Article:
Whitechapel fatberg to go on display at Museum of London
The Museum of London will put a section of the Whitechapel fatberg - the solid block of fat and sewage material removed from the sewers beneath London last year - on display this week.
Thames Water finally won its nine-week “battle” to remove the 250-metre long, 130-tonne fatberg in November last year and the Museum of London's Head of Conservation & Collection Care, Sharon Robinson-Calver, has said the "Fatberg!" exhibition, which opens on 9 February, will show “the crust of leftover fat and sewage, or at least a portion of it”.
The exhibition is part of the museum's "City Now City Future" season and Robinson-Calver said: “The fatberg tells a story about how modern London is changing. The museum’s collection already contains objects from when London’s Victorian sewer system was built, after the city’s health was threatened by water polluted with diseases like cholera.
“Now, our sewers are threatened by a modern crisis. Eight times every hour a Thames Water customer suffers a blockage caused by items being flushed away or put down the drain which shouldn’t be.”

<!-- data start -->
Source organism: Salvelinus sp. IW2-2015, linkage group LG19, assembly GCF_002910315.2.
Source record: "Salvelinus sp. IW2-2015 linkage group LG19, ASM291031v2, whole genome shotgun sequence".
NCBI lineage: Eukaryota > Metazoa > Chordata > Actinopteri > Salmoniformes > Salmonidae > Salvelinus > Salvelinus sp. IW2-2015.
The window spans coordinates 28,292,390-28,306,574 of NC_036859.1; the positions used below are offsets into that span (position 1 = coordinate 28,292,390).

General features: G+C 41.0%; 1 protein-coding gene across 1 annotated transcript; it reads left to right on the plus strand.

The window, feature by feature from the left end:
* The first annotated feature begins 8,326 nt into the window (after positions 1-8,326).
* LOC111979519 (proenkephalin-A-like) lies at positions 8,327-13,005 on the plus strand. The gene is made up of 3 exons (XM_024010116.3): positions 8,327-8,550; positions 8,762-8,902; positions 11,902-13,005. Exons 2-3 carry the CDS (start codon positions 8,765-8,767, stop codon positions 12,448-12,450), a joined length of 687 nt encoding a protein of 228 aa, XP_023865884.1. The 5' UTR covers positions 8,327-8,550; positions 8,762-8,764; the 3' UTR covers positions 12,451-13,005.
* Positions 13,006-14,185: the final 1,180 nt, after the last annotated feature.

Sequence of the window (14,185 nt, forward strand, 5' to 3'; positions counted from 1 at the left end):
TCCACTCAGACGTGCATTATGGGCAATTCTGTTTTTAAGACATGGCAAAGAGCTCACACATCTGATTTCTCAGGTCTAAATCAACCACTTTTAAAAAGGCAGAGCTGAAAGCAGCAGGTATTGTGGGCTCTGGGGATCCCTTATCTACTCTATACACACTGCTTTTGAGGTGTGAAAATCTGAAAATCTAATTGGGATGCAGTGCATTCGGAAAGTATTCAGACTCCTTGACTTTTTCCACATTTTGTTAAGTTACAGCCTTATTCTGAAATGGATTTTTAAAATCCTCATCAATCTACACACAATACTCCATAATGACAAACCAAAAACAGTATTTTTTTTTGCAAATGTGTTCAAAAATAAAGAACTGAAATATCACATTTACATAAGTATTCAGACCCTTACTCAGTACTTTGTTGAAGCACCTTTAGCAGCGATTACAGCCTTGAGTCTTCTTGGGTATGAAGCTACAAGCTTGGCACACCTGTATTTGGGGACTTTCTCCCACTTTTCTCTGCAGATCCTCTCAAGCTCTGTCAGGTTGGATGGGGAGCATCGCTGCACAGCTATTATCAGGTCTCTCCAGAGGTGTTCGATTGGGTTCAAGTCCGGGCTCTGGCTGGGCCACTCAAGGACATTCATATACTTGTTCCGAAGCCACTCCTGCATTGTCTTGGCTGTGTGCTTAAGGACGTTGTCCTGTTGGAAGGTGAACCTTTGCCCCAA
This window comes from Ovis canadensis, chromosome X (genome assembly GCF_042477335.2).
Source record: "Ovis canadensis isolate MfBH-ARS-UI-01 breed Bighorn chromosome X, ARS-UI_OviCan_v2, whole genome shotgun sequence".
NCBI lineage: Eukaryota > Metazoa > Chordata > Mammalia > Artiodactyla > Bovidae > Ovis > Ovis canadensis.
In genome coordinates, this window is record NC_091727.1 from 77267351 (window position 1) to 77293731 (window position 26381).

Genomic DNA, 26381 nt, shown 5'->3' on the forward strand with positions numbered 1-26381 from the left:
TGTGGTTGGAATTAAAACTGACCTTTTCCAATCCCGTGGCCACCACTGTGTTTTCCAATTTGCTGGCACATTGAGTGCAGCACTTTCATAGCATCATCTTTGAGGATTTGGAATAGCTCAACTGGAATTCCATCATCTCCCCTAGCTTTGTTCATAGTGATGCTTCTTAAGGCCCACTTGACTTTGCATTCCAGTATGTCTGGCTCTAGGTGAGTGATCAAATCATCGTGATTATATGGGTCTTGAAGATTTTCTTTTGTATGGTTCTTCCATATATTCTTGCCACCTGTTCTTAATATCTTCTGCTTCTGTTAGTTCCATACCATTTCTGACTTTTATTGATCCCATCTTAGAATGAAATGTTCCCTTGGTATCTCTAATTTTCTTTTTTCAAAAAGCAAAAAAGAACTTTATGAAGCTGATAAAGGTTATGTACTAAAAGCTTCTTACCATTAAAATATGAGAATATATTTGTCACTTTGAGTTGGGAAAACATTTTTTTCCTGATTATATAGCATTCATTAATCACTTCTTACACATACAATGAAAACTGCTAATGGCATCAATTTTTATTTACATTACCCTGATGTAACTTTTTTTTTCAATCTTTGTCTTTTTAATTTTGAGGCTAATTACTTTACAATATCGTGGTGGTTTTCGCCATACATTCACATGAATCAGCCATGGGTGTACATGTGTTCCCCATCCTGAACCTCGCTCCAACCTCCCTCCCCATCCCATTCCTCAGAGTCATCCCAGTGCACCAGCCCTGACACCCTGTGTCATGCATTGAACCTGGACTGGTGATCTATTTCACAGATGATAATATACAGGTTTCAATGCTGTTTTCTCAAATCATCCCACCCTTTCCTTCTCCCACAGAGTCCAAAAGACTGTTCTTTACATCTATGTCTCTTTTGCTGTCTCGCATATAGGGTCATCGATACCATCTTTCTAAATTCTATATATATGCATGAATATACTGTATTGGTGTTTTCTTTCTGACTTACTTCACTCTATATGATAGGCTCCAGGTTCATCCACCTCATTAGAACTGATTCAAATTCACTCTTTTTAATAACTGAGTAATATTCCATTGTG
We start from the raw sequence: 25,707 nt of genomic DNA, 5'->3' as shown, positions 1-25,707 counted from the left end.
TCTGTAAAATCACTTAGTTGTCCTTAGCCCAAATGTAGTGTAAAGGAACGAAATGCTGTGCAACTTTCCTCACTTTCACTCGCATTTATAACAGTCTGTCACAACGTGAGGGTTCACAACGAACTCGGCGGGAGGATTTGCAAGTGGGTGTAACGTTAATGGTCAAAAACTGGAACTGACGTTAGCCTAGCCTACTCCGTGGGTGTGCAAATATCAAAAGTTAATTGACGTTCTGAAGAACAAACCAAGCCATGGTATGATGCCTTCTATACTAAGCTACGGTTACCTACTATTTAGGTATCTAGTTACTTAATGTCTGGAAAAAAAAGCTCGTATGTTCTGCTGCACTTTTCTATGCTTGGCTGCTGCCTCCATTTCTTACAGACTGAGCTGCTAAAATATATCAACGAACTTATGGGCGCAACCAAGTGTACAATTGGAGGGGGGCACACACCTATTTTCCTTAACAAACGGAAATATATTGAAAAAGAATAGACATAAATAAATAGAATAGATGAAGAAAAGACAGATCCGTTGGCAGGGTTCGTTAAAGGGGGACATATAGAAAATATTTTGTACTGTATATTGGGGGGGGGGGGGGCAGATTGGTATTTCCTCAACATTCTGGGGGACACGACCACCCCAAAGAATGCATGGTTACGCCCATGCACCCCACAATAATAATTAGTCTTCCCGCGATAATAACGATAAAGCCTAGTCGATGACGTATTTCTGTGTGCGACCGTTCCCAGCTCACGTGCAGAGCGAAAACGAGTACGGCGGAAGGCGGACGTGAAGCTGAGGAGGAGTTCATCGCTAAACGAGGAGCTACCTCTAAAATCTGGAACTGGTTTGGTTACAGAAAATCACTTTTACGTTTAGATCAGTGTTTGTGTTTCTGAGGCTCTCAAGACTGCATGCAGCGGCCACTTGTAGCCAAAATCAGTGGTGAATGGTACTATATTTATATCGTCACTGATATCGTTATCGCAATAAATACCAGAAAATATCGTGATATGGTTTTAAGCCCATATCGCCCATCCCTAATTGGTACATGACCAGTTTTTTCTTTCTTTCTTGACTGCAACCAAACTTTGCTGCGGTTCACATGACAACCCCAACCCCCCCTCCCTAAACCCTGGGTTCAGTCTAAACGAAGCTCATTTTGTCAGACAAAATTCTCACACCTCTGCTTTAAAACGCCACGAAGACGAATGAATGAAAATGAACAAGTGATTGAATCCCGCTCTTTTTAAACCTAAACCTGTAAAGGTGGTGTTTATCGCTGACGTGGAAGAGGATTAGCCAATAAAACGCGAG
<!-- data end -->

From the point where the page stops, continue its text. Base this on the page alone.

Stuart White, Media Manager at Thames Water, said: "There is definitely something repulsively human about this modern-day monster we helped create – largely through our own excess. At its worst, a fatberg can cause a total blockage and the misery of sewer flooding. This rock-solid chunk in the museum is a vivid reminder to us all that out of sight is not gone forever."
Vyki Sparkes, who is curating the exhibition, told The Guardian it had been difficult to work out how to display a section of the fatberg, not least because it is extremely hazardous material that can release toxic gas.
She said they “initially thought about pickling it like one of Damien Hirst’s cows” before opting to dry the samples, and that it will be encased in a specially sealed case.
“Worst-case scenario if it is handled incorrectly is death. It has come out of the sewer so it might contain Weil’s disease,” she said. “One of the problems is you get all sorts of things that live inside it. One of our samples unexpectedly hatched loads of flies in store.”
Sparkes said the exhibition might “open that conversation” as to how the public’s changing behaviour is creating fatbergs, adding: “We are not here to tell people how to behave. I am here to reflect how we live and to raise questions.”
Lawrence Gosden, Thames Water’s Managing Director for Wholesale Wastewater, told the WWT Wastewater 2018 conference in Birmingham last week that the Whitechapel fatberg story received around 550 million Twitter imprints worldwide and the level of interest it generated turned it into an ideal opportunity to educate the public on sewer blockages.
“The key to it is creating an interesting story,” he said. “It would have been interesting by itself as a fatberg story, but it was the mystery of the Whitechapel connection as well. That’s what made it.”
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